Some observers note that the institution closest to achieving Vietnam’s world-class aspirations is Vietnam National University, Hanoi (VNU). To get even one top-200 ranking by 2020, however, “a massive investment of funds in one institution; the creation of a completely autonomous public university; and measures to concentrate research talent – students and staff – in one institution,” are required says Martin Hayden, from Southern Cross University and consultant to Vietnam’s Ministry of Education and Training.
Employability of graduates and labour market issues
Meanwhile, graduates from Vietnam’s universities are facing the dual problem of increasing youth unemployment and the reality of “over education” – that is, a mismatch between graduates’ skills and employers’ requirements.
As of October 2012, there were 165,000 unemployed graduates in Vietnam – representing roughly 17% of all unemployed Vietnamese – and stories of skilled graduates working in supermarkets as cashiers or driving taxis are commonplace in the country. Minister of Education Pham Vu Luan has said that universities do not always offer subjects that “society needs”, and that some universities are producing graduates “who still cannot meet the requirements of employers, especially English and informatics knowledge.”
About 50% of the unemployed in Vietnam are between the ages of 15 and 24, according to the International Labour Organization (ILO) and the rate of youth unemployment is three times that of older Vietnamese. Speaking to University World News, on the release of its Global Employment Trends for Youth 2013: A Generation at Risk report, the ILO’s Vietnam Director Gyorgy Sziraczki says:
“Increasing numbers of young people are turning to part-time jobs or find themselves stuck in temporary employment. Skills mismatch of youth labour markets has become a persistent and growing trend whereas over-education and over-skilling coexist with under-education and under-skilling.”
Sziraczki adds, “It is time to strengthen the link between education and training and export growth, economic diversification and the creation of more and better jobs.”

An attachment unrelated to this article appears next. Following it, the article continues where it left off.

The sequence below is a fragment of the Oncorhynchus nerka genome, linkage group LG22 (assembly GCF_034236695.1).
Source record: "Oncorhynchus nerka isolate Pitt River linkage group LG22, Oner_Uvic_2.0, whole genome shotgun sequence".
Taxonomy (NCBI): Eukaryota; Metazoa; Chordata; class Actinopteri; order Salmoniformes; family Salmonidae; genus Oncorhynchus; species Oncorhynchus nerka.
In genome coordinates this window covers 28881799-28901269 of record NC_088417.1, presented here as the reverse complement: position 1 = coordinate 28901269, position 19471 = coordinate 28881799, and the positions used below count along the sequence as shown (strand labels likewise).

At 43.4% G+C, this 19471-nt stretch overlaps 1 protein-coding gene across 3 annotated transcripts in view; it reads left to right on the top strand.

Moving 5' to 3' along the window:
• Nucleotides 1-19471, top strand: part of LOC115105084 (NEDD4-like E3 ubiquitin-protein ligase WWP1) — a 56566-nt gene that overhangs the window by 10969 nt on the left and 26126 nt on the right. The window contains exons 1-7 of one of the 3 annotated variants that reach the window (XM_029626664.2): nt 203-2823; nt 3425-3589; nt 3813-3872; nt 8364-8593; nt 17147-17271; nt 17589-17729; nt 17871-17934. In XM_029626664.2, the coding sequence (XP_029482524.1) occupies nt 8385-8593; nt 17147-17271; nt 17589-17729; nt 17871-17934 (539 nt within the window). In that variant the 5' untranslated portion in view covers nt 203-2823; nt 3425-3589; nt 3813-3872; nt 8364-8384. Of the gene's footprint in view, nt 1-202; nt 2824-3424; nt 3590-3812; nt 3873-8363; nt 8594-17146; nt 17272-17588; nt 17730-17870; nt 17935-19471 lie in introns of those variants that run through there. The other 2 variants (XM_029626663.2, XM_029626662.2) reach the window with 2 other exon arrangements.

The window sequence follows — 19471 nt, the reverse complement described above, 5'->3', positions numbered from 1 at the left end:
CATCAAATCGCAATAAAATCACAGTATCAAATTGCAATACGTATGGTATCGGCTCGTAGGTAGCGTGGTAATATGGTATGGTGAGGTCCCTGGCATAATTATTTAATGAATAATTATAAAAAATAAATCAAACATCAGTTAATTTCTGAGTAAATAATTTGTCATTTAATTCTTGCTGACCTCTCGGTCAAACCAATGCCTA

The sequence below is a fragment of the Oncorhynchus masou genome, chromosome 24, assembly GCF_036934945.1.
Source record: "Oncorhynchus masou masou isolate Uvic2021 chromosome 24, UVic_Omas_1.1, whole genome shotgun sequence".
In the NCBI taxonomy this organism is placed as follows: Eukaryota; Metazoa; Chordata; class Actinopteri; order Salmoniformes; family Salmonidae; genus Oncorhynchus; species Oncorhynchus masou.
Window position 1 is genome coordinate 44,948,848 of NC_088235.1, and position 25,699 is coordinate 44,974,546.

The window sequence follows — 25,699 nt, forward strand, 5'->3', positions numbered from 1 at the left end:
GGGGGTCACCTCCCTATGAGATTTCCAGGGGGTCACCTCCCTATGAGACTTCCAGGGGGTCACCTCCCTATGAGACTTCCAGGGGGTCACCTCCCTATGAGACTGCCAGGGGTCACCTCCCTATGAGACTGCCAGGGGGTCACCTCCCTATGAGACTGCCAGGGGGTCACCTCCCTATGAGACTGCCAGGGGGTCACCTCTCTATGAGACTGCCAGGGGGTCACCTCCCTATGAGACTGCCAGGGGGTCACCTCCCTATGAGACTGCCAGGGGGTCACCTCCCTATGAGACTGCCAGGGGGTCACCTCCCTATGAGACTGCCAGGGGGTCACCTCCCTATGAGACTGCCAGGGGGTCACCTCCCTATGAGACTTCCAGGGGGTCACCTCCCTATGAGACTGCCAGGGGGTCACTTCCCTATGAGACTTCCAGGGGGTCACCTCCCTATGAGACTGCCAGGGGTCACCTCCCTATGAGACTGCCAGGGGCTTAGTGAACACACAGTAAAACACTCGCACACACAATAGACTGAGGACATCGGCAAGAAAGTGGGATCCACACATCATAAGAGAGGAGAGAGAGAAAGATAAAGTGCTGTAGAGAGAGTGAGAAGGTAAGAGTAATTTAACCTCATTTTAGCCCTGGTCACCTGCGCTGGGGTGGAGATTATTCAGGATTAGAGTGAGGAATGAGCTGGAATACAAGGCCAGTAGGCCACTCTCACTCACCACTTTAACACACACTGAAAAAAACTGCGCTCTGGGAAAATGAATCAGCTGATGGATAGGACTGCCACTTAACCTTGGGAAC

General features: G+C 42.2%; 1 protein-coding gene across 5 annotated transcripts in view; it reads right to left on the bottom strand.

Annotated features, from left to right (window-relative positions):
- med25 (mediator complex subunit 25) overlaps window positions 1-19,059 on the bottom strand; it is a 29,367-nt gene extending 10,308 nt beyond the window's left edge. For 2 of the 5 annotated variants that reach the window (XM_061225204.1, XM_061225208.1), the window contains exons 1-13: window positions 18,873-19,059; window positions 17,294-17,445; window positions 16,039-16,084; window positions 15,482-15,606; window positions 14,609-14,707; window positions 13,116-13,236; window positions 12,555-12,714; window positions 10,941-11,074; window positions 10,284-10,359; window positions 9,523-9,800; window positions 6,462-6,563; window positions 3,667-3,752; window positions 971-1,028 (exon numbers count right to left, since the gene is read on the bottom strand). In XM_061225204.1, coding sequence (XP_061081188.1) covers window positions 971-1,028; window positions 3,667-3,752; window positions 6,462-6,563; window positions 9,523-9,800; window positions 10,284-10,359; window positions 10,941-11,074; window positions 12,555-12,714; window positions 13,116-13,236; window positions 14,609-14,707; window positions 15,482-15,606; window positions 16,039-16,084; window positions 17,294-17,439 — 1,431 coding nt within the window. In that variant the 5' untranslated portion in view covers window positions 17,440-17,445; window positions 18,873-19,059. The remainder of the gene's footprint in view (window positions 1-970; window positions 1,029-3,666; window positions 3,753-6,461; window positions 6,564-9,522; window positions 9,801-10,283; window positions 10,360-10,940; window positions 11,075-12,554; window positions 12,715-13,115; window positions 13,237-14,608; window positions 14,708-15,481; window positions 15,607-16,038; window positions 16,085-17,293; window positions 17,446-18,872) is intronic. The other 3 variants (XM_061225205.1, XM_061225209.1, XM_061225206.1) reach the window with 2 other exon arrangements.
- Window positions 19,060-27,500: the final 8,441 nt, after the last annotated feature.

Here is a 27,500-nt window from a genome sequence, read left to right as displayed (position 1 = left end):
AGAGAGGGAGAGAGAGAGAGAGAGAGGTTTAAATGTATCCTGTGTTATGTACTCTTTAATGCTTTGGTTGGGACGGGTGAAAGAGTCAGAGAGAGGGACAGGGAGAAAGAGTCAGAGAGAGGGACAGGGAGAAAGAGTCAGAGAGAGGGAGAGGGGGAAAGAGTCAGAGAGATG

New vocational training initiatives in ASEAN
In a new collaborative approach announced last year, three Association of Southeast Asian Nations (ASEAN) countries – Vietnam, Laos, and Thailand – are joining forces to tackle some of these persistent issues in the region with respect to skills gaps and youth unemployment.
In an interview with The Nation, Dr Chaiprug Sereerak, secretary-general of Thailand’s Vocational Education Commission, notes, “The three countries have shared very similar problems when it comes to vocational education. For example, vocational training is not popular among youths. They also lack adequate teaching staff and modern equipment. Moreover, most – if not all – of their brightest students prefer to enter general-education programmes”.
Under this collaborative plan, however, each country will develop vocational training programmes to prepare their graduates for work in any of the three countries. “Their degrees and skills will be officially recognised in Thailand, Laos, and Vietnam alike,” adds Dr Sereerak.
Vocational institutions in the three countries will share equipment and resources, and the three-country plan also provides that professional standards would be consistent across borders, so that graduates can move with ease among the participating countries to seek work. Dr Sereerak says that the new initiative should in time filter through to all ten ASEAN states.